08 March 2005

Trashing a crash test story

If you think news media never accept news release copy almost verbatim, then check out this little piece from Associated Press, carried on the Globe website.

According to AP, in a series of tests conducted by the Insurance Institute for Highway Safety, a non-profit consumer group,

Quote: Eleven of 13 cars involved in new side-impact crash tests performed by an independent, nonprofit organization earned a “poor,” the lowest of four ratings, the Insurance Institute for Highway Safety said.

The Chevrolet Cobalt and the Toyota Corolla earned the second-highest rating of “acceptable” when tested with their optional side air bags. Without them, they earned “poor” ratings.

The vehicles that earned a “poor” rating were the Dodge Neon, Ford Focus and Volkswagen's New Beetle, Hyundai Elantra, Kia Spectra, Mazda 3, Mitsubishi Lancer, Nissan Sentra, Saturn Ion, Suzuki Forenza and Suzuki Aerio. The results were released Sunday.: end quote.

Now flip over to the IIHS site and see what their release and crash results said.

Quote: Most small car designs earned poor ratings in side impact crash tests recently conducted by the Insurance Institute for Highway Safety. Only the Chevrolet Cobalt and Toyota Corolla, both equipped with optional side airbags with head protection, performed well enough to earn the Institute's second highest rating of acceptable. Without the optional airbags, the Cobalt and Corolla are rated poor for side impact protection.: end quote.

See that second sentence - "Only the"? It's almost identical in both the release and the AP piece and the general thrust of the lead is the same in both the release and the story.

Here's the catch. Unfortunately, the release doesn't accurately report the results of the tests overall.

Yes, it is true that almost all the vehicles failed the side impact tests without having option side airbags installed - most cars and trucks would fail the test - as they did in this test. Even worse, IIHS did not say in the release that they did not test all models with side airbags. Some had standard side airbags; some had none even though they were available as an option. Therefore any comparisons are completely invalid.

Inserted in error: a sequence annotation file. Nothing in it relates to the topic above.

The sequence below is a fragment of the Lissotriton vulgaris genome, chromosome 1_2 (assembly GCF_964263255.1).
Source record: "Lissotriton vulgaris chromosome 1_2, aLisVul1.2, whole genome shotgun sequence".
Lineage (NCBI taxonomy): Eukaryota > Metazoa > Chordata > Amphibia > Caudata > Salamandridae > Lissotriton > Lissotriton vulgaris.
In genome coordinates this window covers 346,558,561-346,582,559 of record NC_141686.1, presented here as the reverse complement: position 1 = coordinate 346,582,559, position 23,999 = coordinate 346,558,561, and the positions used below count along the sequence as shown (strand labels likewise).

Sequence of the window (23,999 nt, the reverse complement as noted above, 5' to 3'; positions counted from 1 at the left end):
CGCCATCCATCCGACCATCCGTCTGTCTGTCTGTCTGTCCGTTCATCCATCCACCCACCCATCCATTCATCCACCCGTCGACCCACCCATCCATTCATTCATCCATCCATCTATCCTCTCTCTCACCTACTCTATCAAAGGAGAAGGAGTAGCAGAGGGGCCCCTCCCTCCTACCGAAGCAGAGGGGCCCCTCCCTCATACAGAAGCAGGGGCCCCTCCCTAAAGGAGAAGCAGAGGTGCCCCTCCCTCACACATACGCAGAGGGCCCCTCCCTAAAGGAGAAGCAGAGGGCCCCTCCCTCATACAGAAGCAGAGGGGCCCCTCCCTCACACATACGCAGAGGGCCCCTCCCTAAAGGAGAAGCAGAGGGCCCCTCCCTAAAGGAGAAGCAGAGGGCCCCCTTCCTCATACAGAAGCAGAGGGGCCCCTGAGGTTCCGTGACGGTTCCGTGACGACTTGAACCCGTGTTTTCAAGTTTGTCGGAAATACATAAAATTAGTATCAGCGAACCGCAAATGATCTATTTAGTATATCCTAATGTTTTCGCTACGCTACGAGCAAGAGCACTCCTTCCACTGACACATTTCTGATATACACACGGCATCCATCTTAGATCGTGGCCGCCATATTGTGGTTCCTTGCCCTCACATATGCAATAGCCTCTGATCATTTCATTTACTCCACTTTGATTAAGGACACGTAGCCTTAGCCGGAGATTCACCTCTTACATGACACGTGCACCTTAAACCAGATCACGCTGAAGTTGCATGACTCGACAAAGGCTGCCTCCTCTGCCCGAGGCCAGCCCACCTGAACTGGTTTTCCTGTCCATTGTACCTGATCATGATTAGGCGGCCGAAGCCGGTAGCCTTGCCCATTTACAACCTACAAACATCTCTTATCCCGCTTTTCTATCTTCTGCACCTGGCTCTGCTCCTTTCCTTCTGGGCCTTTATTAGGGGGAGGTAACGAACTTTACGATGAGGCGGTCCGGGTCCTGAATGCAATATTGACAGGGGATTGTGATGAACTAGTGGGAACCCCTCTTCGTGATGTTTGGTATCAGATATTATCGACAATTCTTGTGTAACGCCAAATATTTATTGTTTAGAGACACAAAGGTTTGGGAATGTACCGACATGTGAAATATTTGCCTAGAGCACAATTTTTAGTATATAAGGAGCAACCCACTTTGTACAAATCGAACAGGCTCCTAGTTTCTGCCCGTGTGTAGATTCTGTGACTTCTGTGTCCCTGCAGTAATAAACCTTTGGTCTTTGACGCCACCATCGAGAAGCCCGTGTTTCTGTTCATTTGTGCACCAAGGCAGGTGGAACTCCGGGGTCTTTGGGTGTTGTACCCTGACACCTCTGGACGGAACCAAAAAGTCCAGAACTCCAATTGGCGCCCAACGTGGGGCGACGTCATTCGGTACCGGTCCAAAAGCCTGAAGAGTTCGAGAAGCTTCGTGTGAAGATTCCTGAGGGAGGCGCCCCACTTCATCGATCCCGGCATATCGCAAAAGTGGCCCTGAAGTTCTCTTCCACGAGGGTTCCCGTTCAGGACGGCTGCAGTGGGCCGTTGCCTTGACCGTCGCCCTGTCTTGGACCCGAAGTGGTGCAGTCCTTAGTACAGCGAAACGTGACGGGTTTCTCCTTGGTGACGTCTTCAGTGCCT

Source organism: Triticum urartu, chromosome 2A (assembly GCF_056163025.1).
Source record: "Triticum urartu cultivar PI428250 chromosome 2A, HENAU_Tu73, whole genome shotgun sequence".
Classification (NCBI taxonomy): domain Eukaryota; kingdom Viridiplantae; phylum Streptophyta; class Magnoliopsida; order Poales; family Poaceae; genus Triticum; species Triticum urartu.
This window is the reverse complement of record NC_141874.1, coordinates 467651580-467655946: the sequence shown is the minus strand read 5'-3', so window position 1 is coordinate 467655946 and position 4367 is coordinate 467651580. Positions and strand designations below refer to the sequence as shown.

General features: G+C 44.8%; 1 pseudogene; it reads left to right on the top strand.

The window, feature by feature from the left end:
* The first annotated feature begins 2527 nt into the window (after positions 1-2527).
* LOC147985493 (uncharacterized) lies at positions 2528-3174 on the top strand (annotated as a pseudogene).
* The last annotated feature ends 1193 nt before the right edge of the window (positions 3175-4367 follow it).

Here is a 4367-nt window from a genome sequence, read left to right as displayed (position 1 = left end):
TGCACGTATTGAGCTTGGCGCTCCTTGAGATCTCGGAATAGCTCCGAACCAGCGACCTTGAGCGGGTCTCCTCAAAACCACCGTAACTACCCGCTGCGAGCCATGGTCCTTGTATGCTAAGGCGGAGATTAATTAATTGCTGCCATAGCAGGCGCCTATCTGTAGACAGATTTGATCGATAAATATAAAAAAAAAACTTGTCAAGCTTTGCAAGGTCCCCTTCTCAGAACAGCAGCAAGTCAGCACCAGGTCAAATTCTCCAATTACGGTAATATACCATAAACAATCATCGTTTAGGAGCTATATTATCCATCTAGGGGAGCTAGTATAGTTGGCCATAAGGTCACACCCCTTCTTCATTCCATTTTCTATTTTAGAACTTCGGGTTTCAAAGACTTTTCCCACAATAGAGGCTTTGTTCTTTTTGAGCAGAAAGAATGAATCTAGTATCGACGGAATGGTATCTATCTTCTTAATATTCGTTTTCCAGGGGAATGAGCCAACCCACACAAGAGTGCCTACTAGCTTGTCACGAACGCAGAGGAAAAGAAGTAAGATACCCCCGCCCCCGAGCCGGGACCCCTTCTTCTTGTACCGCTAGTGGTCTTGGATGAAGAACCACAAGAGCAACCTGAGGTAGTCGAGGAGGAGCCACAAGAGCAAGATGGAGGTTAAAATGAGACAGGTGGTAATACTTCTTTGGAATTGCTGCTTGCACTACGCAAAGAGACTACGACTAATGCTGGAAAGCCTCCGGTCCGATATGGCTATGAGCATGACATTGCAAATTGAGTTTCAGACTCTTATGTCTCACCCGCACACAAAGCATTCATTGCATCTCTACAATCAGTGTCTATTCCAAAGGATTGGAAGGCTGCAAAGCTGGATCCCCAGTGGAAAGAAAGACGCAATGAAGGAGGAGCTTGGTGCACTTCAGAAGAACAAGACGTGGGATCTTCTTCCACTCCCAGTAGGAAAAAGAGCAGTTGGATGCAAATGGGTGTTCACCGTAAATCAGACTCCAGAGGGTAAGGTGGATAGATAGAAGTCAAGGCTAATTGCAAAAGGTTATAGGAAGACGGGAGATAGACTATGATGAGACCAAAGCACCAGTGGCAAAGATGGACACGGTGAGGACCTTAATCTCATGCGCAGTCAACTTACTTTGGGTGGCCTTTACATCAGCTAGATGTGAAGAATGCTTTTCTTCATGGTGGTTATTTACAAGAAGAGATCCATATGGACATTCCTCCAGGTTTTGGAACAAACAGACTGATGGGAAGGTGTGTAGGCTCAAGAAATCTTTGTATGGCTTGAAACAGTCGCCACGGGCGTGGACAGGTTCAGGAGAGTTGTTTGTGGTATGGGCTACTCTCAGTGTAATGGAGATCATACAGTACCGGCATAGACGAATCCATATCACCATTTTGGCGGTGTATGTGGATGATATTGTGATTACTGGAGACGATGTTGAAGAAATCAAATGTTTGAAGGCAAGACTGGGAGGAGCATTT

IIHS also didn't point out in the lead (the opening bit) that in fact almost all the cars they tested scored well (acceptable to good) in front-on collisions. Results varied for rear impacts and, again, not all models had been thoroughly tested at the time of the news release.

Inaccurate or incomplete data seriously skews the test results and hence the accuracy of any conclusions drawn from the data. The problem for consumers only gets worse when the public relations people for the IIHS spin their news release.

The whole thing ends up in a major roll-over when Associated Press takes the release and paraphrases it without apparently bothering to check the IIHS website and the data tables. In the old days before the Internet, reporters on a tight deadline could be forgiven for not having time to follow through on every single release they take and turn into a news story.

It only took me about 30 minutes to see the crap from IIHS and generate this little comment. It wouldn't take much longer to write up a more accurate story for the AP wire. For that matter I might have even uncovered another story altogether: consumer watchdog agencies that report their own data unreliably.